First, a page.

When I first saw the trailer of ‘Alex Strangelove,’ I thought it was very similar to ‘Love Simon.’ in that it is about a high school student grasping with their sexual orientation. But Berlanti’s film is about dealing with being gay after the fact that one has accepted himself. “Alex Strangelove’ is the film right before you get to that place – it’s about the questioning and eventual acquiescence to that same fact. I think the two film are worlds apart, and ‘Alex Strangelove’ is just as good, just as entertaining, just as touching.
Alex (Daniel Doheny) thinks he is straight, and as a matter of fact has a girlfriend (Madeline Weinstein) but he questions this when he meets Elliot (Antonio Marziale) a guy who is unapologetically gay. Maybe this points to the fact that he is unable to have sex with his girlfriend (we learn later on that the suspicion has already started) and when he does, things go in a disastrous manner. Written and directed by Craig Johnson, this film is a lot of fun in that silly, goofball way – I am sure it will attract its teen/tween target market set. But snobs like me will find a lot to like about it, and for old farts like me, it gives me a window to how kids nowadays think: sexual orientation is still a big deal, but the outcome nary matters to them anymore – it’s just the ‘getting there’ that provides stress. Doheny is perfect here with his wonderful neurotic confusion – you feel and empathize, and cringe with him when he makes his misguided choices. I thought the film was much raunchier than I thought it would be. It’s certainly racier than the squeaky clean ‘Love Simon.’ I totally enjoyed this, and highly recommend it. And as Pride Month comes upon us, I applaud Netflix for its dedication. I know this will reach a big audience, and it’s just great to be a kid these days with all these films to have access to. There’s a lot of hate nowadays, but love still comes out on top, it seems.
I know a lot of people have been talking about Netflix’s ‘The Kissing Booth,’ and I really have been wanting to see it. I mean, teen rom com, right? I love this genre, and I always say this – I still admire how when you are young you are still hopeful about what love (first love) can bring you, and that thrill of realizing you have fallen for someone – is there a more joyous, euphoric feeling?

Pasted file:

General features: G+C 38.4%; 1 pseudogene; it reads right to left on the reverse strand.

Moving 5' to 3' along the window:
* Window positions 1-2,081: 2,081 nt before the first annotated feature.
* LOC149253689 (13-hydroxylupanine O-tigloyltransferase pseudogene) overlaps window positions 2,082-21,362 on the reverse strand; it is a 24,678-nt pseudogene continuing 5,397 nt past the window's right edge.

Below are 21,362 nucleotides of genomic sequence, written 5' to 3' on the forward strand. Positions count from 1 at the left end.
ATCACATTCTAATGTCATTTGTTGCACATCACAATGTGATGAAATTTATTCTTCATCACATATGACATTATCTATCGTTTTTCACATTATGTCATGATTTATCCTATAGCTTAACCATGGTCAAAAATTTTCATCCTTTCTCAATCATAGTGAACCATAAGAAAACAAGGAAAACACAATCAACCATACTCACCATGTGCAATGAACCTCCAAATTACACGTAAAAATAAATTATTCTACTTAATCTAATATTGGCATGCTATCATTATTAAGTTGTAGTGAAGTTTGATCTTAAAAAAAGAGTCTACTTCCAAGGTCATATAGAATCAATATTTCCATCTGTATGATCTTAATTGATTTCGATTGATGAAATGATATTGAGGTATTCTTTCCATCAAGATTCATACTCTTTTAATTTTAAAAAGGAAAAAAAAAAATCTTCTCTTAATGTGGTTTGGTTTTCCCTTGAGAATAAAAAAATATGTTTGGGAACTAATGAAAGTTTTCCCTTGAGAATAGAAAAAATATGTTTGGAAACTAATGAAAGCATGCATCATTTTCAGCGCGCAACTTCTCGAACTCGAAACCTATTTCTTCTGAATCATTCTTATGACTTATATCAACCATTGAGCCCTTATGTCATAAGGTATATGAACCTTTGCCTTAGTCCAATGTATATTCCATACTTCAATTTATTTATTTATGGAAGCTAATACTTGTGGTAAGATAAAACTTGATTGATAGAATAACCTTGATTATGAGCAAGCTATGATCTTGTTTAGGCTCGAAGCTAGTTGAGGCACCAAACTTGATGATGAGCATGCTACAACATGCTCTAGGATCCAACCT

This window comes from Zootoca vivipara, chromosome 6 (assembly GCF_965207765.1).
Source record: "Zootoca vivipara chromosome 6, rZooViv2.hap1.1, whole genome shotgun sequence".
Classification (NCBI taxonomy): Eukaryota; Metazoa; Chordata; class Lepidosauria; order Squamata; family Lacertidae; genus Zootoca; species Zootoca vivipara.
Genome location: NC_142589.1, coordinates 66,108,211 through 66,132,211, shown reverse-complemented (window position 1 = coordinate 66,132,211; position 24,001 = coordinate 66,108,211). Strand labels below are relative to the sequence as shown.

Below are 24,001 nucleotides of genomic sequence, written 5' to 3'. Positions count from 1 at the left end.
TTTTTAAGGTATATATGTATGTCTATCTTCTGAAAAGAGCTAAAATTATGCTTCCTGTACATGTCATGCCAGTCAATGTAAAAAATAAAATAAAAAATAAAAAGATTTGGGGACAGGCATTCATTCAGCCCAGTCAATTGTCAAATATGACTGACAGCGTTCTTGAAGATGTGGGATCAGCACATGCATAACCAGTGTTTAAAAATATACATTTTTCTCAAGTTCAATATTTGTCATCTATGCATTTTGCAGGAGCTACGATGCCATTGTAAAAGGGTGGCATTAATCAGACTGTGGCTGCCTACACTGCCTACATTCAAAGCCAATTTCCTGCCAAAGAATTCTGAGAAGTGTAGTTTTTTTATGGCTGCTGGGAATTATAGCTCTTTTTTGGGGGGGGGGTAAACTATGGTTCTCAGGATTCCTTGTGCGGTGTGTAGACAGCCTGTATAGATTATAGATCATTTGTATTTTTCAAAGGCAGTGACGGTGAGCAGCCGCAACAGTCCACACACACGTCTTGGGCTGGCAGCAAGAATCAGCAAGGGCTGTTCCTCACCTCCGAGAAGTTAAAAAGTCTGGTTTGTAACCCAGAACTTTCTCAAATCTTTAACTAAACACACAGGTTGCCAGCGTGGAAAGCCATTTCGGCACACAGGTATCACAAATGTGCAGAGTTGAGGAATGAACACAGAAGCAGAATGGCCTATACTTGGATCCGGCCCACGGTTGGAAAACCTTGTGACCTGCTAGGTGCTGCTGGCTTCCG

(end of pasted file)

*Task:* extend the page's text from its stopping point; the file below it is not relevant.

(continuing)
You really think ‘The Kissing Booth’ hits all the marks – Elle (Joey king) and Lee (Joel Courtney) have been best friends since they were babies, but there is now a kink – Joey has fallen for his older brother Noah. The thing is, they made ‘rules’ for each other when they were kids and one of them is that relatives are off limits romantically. It’s a nice sweet and predictable set up but cute, so I’m in. King is charming, and quirky, and is a natural. Elle hides the relationship from Lee, and I think we kind of know where this is all going to turn out. It worked for me, and I even found myself tearing up. Softie me, yes, I admit.
But then after watching it, I had some troubling thoughts. Noah is nice and cute in that suburban white boy way, but his character is pretty violent and controlling, and I want to tell Elle please stay away from him – he will be a wife beater. Plus, he seems to be manipulative – warning other guys not to date her, so there’s a deadly dangerous streak there. I have read numerous criticism about how the movie is obsessed with Elle’s body, and I kind of agree – it definitely has a sexist undertone. What bothers me is that the target market for this film is teenagers – and these ideologies will shape them.
But if you take it for what it is – a sweet and silly teen rom com, then why not, it would satisfy on that front. Just talk to kids after and point to them its shortcomings.
Ricky Gervais stars, writes and directs in ‘Special Correspondents,’ a movie that is available on Netflix. I like Gervais enough, especially when he is being acerbic and ‘mean,’ but that’s not the Gervais we get here. What we get is the nice fuzzy teddy bear section. He plays Ian, who along with his co-worker Frank (played by Eric Bana) fake their own kidnapping after they get into a mishap and doesn’t get to Equador where they are supposed to be special correspondents for a radio station. The movie is absed on the French comedy “Envoyés Trés Spéciaux,” and you get one of those bumbling, slapsicky, kind of corny kinds of films. About ten minutes in, I thought to myself, this is going to be bad. It turns out it isn’t as bad as I thought it would be. Gervais, and especially Bana, engage you in the action, and Vera Fermiga, playing Ian’s ambitious wife, steals whatever scene she is in. This is the type of film you may not necessarily seek, but I think is perfect for Netflix. If you find yourself flipping through titles, you could probably do a whole lot worse.